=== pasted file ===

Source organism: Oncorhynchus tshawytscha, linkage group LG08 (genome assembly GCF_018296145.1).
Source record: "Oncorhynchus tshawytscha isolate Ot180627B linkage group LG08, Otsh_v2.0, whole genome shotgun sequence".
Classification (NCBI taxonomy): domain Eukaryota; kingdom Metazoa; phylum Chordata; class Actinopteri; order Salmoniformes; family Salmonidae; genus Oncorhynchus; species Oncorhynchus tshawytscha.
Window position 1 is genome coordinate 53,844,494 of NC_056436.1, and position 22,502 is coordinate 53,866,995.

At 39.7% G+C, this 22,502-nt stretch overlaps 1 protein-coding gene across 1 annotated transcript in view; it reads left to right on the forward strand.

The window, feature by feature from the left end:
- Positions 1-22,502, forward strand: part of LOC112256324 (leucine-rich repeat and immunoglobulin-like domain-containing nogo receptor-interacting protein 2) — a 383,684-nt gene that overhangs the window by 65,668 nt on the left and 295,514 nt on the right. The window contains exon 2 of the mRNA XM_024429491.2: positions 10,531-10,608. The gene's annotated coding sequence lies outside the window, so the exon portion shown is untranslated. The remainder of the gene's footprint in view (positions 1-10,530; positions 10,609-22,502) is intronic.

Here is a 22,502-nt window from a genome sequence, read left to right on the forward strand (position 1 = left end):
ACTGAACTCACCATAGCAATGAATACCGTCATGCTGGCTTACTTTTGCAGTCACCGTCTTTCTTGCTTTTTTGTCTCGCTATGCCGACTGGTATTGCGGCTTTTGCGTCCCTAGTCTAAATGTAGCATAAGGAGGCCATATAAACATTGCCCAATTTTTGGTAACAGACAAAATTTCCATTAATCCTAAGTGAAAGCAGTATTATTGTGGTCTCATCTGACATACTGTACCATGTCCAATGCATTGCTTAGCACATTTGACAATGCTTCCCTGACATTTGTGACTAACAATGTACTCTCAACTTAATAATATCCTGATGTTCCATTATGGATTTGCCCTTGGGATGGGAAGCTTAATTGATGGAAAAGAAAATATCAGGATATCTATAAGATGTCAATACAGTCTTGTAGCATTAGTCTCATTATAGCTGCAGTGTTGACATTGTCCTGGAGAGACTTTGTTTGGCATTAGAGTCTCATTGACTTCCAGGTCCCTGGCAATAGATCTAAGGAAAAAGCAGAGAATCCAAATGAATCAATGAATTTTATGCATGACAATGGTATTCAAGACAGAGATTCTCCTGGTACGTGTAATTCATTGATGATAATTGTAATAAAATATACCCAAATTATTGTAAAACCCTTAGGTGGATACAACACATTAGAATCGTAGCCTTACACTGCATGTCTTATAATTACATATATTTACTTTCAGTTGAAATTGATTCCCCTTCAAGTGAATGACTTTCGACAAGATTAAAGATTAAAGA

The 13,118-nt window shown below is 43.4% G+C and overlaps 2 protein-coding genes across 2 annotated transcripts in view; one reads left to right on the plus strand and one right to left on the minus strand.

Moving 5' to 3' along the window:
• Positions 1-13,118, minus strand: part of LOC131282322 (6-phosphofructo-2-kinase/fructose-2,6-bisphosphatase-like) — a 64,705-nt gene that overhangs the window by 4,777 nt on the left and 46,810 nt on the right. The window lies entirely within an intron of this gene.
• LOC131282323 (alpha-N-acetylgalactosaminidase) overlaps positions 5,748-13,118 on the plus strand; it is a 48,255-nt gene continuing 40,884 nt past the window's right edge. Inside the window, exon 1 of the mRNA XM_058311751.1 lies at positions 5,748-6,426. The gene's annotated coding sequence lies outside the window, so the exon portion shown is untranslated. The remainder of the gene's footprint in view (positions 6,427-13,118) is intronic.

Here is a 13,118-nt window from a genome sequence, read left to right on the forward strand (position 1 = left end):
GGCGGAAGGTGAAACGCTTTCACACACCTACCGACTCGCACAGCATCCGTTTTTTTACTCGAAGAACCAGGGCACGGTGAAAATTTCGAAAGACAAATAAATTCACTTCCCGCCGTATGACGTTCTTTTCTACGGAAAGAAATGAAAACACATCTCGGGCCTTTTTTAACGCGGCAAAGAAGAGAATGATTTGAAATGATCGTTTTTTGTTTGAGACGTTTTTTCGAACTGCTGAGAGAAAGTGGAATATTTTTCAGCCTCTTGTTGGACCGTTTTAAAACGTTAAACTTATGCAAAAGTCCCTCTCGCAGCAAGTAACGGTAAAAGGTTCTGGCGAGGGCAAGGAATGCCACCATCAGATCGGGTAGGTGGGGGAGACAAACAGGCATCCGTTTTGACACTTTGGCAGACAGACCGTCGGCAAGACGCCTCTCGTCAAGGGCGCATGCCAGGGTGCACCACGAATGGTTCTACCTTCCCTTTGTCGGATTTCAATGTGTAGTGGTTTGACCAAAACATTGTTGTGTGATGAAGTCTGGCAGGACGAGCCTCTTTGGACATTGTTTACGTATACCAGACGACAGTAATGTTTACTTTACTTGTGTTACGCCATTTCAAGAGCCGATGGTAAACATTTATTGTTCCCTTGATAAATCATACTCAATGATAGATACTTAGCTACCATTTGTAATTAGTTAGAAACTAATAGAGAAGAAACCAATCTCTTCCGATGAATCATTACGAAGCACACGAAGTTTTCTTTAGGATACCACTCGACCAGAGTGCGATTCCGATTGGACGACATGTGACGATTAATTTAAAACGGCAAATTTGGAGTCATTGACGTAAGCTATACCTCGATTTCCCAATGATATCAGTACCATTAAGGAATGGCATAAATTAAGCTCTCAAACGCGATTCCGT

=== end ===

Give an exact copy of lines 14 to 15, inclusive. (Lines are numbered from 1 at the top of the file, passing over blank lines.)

Here is a 13,118-nt window from a genome sequence, read left to right on the forward strand (position 1 = left end):
GGCGGAAGGTGAAACGCTTTCACACACCTACCGACTCGCACAGCATCCGTTTTTTTACTCGAAGAACCAGGGCACGGTGAAAATTTCGAAAGACAAATAAATTCACTTCCCGCCGTATGACGTTCTTTTCTACGGAAAGAAATGAAAACACATCTCGGGCCTTTTTTAACGCGGCAAAGAAGAGAATGATTTGAAATGATCGTTTTTTGTTTGAGACGTTTTTTCGAACTGCTGAGAGAAAGTGGAATATTTTTCAGCCTCTTGTTGGACCGTTTTAAAACGTTAAACTTATGCAAAAGTCCCTCTCGCAGCAAGTAACGGTAAAAGGTTCTGGCGAGGGCAAGGAATGCCACCATCAGATCGGGTAGGTGGGGGAGACAAACAGGCATCCGTTTTGACACTTTGGCAGACAGACCGTCGGCAAGACGCCTCTCGTCAAGGGCGCATGCCAGGGTGCACCACGAATGGTTCTACCTTCCCTTTGTCGGATTTCAATGTGTAGTGGTTTGACCAAAACATTGTTGTGTGATGAAGTCTGGCAGGACGAGCCTCTTTGGACATTGTTTACGTATACCAGACGACAGTAATGTTTACTTTACTTGTGTTACGCCATTTCAAGAGCCGATGGTAAACATTTATTGTTCCCTTGATAAATCATACTCAATGATAGATACTTAGCTACCATTTGTAATTAGTTAGAAACTAATAGAGAAGAAACCAATCTCTTCCGATGAATCATTACGAAGCACACGAAGTTTTCTTTAGGATACCACTCGACCAGAGTGCGATTCCGATTGGACGACATGTGACGATTAATTTAAAACGGCAAATTTGGAGTCATTGACGTAAGCTATACCTCGATTTCCCAATGATATCAGTACCATTAAGGAATGGCATAAATTAAGCTCTCAAACGCGATTCCGT